President Duterte is turning more and more confrontational towards mounting criticisms and protest actions against his government’s bloody war on drugs, war against the Maute Group in Marawi, extended martial law declaration in Mindanao, “all-out war” against the New People’s Army, and his declared abandonment of the GRP-NDFP peace negotiations.
His remarks on alleged threats of coup d’etat and the floated call for his ouster, by an alleged group of disaffected members of the Armed Forces of the Philippines and the Philippine National Police, reek with cynicism. How shall we take his words, for instance, in this quote from him as reported in the media?
“A coup d’etat? That’s not necessary. All [AFP chief Gen. Eduardo] Año has to do, or the commanding generals of the Armed Forces, all they have to do is come here or tell me, ‘You step down.’ I will give (in). If the military wants to follow me, then follow. If not, then tell me. Maybe you can do better.”
My comment: Judging by the way the President has been pampering the military (both hierarchy and rank and file), they need not resort to a coup.
Since he assumed office, Duterte has been diligently visiting military camps, asking soldiers to tell him what they needed and he would provide it. Declaring full trust in Año as AFP chief, his key martial law implementer, he intends to name the latter (due to retire in October), as an undersecretary directly under the president’s office so that he could take charge over the DILG (including the PNP). Further, he has appointed to his cabinet and the bureaucracy so many retired military officers, including four former AFP chiefs.
Duterte has practically acceded to whatever the AFP recommended, such as the declaration of martial law and suspension of the privilege of the writ of habeas corpus in Mindanao and the use of daily aerial bombings plus ground artillery and mortar barrages to provide protection to the foot soldiers in Marawi. He has allowed his security advisers to sabotage the progressing GRP-NDFP peace talks by insisting on forging a prolonged bilateral ceasefire agreement ahead of the negotiations and signing of agreements of social and economic reforms (deemed as the “meat” of the peace talks).
Soldiers wounded in action have been personally visited, handed cash gifts and brand-new pistols, even offered leisure trips abroad. The president has committed to put up a P50-billion trust fund for the education of their children.
But here’s his more intriguing statement, addressed to those who shouted “himagsikan!” at a protest rally on EDSA condemning the police killing of 17-year-old student Kian de los Santos:
“Let’s have an upheaval. But since I am in government, we will really be enemies. But do it… You want to war against the government? Go ahead… I will be glad if you do it because actually the system here is rotten and government also.”
Here Duterte expresses two contradictory positions. On the one hand, he takes a reactionary stance: he threatens the people whom he coaxes to rise up in revolt that he will fight back to defend the government which he has inherited and now heads. On the other hand, he welcomes armed struggle against the state because it’s rotten; that’s a progressive position.
Where does Duterte really stand on this matter?
One can only wish that the second part of the statement was a slip of the tongue, reverting back to what he used to say when he was Davao City mayor: that the revolutionary armed struggle of the Left is a just cause because it aims to overthrow and change the rotten ruling system. As late as 2013, he urged Davao businessmen to pay the revolutionary tax to the New People’s Army. And he spoke at the wake of Leoncio Pitao, the highly-regarded NPA commander “Ka Parago,” and permitted his funeral parade through Davao City.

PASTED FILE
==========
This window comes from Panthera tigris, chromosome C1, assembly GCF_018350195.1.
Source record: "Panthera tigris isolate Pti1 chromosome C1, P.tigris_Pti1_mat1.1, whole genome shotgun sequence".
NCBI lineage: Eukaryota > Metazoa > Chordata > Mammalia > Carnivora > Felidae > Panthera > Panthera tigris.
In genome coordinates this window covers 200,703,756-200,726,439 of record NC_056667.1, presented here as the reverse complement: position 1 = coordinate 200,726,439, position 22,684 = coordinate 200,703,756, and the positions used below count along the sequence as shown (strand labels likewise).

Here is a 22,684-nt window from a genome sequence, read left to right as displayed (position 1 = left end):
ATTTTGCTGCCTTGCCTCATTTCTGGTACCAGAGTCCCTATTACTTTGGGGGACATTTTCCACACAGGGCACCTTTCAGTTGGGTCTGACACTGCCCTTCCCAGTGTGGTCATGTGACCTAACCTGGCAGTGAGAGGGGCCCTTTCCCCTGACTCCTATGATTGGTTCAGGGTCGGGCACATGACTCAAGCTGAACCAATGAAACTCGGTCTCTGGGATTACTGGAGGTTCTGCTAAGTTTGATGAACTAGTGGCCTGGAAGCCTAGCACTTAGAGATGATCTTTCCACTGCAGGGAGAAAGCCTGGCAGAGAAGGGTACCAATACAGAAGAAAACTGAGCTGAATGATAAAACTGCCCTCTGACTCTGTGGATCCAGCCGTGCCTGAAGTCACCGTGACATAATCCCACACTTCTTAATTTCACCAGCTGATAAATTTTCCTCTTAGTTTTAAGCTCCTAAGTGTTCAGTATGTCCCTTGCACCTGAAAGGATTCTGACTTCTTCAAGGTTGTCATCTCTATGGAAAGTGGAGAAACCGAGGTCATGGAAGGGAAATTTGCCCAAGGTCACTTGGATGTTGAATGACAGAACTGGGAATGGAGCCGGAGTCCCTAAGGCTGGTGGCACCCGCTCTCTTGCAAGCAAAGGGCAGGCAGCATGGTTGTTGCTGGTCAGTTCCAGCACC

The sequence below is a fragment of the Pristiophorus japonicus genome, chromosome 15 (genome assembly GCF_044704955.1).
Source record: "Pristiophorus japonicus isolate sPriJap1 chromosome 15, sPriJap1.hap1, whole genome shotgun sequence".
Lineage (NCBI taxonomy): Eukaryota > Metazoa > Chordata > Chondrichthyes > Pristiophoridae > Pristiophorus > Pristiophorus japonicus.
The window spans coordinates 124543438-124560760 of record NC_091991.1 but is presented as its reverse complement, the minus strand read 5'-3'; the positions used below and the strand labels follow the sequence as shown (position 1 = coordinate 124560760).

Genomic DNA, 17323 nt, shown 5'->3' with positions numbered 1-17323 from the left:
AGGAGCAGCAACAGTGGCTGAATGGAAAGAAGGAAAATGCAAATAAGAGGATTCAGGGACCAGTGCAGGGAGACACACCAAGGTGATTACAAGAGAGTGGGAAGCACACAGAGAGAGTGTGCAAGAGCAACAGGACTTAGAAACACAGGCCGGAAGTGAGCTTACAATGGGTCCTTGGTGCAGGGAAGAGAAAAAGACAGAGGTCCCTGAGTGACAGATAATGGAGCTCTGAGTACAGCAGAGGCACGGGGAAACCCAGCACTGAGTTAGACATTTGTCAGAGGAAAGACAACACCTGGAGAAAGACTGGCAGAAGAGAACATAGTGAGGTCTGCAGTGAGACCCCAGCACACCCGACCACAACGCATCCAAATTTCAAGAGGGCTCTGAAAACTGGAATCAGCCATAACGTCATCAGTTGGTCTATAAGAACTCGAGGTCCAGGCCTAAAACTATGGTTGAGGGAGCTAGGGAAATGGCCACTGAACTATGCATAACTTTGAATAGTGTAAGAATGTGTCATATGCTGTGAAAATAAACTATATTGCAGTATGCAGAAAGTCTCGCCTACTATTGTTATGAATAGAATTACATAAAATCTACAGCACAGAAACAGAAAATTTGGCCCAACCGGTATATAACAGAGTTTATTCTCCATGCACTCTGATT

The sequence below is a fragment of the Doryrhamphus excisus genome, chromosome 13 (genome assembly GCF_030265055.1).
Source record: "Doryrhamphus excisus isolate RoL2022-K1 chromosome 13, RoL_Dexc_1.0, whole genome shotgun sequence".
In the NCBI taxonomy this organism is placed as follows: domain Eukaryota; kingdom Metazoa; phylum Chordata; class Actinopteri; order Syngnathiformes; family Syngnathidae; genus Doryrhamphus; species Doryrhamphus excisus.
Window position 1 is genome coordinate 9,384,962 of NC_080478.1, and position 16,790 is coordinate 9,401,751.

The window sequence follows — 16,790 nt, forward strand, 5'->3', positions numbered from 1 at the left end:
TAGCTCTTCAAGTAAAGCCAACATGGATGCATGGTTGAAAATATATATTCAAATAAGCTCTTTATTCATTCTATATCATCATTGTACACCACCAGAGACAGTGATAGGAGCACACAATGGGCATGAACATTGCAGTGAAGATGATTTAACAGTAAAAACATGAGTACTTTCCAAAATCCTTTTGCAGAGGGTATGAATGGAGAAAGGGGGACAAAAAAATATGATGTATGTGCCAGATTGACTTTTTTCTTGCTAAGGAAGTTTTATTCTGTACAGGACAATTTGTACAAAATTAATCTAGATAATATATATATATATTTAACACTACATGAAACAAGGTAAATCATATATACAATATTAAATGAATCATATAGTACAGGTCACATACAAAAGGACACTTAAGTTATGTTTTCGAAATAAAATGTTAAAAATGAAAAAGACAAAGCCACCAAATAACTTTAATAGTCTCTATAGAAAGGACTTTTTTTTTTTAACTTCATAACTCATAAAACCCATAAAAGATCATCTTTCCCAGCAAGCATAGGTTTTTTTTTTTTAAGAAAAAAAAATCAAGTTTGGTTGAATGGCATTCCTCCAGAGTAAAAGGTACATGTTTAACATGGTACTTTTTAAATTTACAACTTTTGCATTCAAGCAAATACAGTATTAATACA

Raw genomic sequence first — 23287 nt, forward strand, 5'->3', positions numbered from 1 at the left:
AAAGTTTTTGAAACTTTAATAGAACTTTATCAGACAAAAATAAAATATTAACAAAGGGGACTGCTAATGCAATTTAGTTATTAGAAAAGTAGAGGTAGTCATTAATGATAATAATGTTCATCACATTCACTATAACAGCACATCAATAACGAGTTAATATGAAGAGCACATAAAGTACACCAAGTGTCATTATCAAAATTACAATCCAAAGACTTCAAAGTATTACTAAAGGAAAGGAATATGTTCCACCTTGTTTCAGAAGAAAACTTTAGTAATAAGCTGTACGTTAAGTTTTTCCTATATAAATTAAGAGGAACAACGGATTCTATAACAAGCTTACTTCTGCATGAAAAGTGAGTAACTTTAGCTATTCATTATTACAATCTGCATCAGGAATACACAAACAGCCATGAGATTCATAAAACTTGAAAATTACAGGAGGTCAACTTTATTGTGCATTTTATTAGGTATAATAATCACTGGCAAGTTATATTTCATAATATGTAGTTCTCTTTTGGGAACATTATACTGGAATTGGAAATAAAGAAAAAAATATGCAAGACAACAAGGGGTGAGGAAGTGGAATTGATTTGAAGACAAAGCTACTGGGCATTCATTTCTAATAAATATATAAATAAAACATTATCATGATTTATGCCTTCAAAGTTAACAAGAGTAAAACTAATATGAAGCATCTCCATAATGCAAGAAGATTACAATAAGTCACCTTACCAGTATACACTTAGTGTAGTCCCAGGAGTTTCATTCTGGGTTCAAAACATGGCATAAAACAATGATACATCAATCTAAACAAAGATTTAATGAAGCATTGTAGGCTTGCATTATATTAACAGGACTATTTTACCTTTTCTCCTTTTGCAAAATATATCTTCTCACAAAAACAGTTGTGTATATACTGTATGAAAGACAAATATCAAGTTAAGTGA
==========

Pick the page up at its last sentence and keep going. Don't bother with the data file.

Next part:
Also, didn’t Duterte moor his electoral campaign cry, “Change is coming!” on his expletive-replete condemnation of the rotten government and political system? Didn’t he vow to the people that he would shake up and change the government? But now that he’s the head of state, he claims proprietary right over it, brandishes his constitutional prerogative as commander-in-chief of all the armed forces, and tells his former friends in the NPA that he has become their enemy.
In the next few weeks we will find out how President Duterte will respond to various events having to do with the broadening protest movement against his government’s brutal wars and its drift towards militarism and tyranny.
Today, August 26, at the burial of Kian de los Santos, human rights defenders and families of victims of extrajudicial killings will march and raise the call, “Justice for Kian, Justice for All!” (This recalls the slogan chanted at Ninoy Aquino’s funeral parade in August 1981.)
On Monday, which is National Heroes’ Day (August 28), a broad alliance of groups and personalities opposed to the government’s “increasing use of fascist measures” will launch the Movement Against Tyranny in Quezon City. Among the convenors are Rene A.V. Saguisag, Neri J. Colmenares, Lorenzo “Erin” Tanada III, Jose Manuel Diokno, Sr. Mary John Mananzan, Michael L. Tan, and Vergel O. Santos.
At the end of the month, contingents from Mindanao, the Visayas, and Luzon of Lakbayan ng Pambansang Minorya Para sa Sariling Pagpapasya at Makatarungang Kapayapaan (National Minorities Long March for Self-Determination and Just Peace) will be welcomed by support organizations in the National Capital Region. The marchers will camp at the University of the Philippines-Diliman.
A sequel to last year’s activity organized by the Sandugo Movement of Moro and Indigenous Peoples for Self-Determination, Lakbayan 2017 opens a series of events from September 1 to 21. Its overarching call: “Labanan ang pasistang rehimeng US-Duterte! (Oppose the US-Duterte fascist regime!”).
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Published in The Philippine Star
Aug. 26, 2017